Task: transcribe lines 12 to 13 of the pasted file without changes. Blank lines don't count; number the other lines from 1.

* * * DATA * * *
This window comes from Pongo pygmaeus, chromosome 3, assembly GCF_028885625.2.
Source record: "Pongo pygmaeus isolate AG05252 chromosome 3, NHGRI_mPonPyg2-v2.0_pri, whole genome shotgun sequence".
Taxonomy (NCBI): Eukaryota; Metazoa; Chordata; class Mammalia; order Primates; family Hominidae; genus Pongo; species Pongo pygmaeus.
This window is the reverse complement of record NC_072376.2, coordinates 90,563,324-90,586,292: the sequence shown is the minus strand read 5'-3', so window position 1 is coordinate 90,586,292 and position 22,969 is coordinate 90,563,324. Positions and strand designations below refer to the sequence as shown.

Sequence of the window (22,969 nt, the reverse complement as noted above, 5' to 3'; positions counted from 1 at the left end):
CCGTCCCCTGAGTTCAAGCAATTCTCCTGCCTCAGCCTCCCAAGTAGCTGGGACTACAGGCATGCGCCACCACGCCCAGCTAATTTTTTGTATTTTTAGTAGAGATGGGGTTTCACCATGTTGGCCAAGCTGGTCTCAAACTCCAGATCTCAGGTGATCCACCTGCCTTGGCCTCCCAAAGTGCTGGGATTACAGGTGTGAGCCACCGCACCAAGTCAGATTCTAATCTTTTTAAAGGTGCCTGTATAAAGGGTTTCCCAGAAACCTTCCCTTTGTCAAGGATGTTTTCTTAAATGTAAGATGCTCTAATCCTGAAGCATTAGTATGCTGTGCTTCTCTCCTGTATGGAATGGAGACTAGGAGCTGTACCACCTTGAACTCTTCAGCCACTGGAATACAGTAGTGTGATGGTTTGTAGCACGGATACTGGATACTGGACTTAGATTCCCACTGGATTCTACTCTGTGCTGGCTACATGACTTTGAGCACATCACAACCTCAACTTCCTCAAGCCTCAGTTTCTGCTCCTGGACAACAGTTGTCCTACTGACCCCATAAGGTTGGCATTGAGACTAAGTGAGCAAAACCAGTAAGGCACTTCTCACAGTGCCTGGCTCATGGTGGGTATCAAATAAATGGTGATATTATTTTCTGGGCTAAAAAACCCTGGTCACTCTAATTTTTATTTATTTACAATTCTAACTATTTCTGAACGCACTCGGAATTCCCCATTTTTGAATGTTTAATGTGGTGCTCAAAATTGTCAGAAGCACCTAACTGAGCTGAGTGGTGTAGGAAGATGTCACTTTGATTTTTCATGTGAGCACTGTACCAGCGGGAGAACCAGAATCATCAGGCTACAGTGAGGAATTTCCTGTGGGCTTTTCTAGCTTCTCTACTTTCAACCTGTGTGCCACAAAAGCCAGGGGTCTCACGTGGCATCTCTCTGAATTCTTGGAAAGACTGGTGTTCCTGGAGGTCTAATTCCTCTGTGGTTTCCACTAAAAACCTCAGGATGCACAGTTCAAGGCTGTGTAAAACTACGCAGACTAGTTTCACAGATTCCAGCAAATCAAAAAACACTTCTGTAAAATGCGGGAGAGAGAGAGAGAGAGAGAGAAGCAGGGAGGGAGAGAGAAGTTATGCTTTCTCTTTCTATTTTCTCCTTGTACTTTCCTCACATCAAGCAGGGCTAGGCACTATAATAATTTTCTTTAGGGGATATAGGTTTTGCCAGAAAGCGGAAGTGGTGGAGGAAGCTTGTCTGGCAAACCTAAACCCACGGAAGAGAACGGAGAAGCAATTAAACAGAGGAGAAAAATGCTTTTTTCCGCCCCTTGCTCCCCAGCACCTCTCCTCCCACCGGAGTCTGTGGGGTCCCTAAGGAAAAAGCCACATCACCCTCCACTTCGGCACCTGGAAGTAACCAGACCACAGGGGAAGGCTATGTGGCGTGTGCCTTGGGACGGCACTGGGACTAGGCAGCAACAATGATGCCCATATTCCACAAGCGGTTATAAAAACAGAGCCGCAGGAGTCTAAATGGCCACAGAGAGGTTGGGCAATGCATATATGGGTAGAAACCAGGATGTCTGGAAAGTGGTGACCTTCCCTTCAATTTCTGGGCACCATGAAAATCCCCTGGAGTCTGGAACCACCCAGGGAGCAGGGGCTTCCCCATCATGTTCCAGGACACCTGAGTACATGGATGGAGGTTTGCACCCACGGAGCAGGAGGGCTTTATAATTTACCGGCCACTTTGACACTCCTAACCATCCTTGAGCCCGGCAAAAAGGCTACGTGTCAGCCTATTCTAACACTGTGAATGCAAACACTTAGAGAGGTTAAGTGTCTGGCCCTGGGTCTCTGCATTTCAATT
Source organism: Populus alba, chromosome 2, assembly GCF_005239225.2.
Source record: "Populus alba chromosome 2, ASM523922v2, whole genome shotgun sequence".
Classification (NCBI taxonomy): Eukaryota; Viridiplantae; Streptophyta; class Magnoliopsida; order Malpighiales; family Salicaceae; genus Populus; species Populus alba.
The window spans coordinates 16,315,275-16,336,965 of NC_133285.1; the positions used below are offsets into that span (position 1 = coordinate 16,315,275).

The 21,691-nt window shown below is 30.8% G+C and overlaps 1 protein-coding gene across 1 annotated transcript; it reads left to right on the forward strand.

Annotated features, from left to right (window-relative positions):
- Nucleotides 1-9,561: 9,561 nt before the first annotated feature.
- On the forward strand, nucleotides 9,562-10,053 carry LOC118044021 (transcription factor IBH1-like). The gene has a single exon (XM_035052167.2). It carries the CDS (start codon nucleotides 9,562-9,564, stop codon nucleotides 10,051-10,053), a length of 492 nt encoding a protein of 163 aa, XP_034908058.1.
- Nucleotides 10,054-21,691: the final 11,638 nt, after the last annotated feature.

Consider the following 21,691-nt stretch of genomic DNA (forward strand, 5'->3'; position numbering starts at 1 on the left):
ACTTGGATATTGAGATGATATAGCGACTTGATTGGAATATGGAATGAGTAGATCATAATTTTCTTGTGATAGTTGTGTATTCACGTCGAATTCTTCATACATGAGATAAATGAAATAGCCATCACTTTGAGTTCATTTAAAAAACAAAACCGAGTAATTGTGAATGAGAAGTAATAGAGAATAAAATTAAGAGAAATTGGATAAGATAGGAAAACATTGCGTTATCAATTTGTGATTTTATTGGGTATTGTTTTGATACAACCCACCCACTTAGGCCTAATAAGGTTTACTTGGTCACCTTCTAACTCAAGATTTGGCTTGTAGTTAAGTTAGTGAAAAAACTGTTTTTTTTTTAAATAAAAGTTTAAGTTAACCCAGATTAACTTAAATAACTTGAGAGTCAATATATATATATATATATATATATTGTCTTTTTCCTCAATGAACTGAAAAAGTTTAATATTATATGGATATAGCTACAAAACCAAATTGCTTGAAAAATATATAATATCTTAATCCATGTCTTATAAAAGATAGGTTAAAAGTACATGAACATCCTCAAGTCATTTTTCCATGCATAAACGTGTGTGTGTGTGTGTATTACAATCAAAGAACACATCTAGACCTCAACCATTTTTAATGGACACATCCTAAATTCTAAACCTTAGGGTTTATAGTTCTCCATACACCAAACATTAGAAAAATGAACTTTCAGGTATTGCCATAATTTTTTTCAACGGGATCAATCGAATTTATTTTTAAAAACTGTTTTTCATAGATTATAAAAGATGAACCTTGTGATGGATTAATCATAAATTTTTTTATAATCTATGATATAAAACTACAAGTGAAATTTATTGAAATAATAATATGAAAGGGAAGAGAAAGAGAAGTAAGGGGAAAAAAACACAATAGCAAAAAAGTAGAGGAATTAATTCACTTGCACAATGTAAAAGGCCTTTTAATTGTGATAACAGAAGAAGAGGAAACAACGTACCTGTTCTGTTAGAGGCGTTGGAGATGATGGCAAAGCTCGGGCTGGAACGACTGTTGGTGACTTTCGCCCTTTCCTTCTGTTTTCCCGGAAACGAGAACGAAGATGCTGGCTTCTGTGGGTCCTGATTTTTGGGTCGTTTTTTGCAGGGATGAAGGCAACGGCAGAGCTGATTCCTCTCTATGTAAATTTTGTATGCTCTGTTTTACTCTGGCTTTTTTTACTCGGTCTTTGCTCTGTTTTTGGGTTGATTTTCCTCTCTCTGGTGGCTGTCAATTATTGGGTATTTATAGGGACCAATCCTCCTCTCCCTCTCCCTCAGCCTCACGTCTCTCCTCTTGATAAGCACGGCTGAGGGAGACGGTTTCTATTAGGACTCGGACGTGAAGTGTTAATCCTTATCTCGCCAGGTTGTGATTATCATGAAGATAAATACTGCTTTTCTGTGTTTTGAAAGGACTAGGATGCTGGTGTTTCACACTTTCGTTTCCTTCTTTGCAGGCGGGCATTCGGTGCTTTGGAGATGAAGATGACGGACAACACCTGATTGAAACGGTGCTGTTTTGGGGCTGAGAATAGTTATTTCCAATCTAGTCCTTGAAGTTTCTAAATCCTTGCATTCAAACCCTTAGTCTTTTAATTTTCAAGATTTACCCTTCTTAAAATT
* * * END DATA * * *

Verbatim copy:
Annotated features, from left to right (window-relative positions):
- Nucleotides 1-9,561: 9,561 nt before the first annotated feature.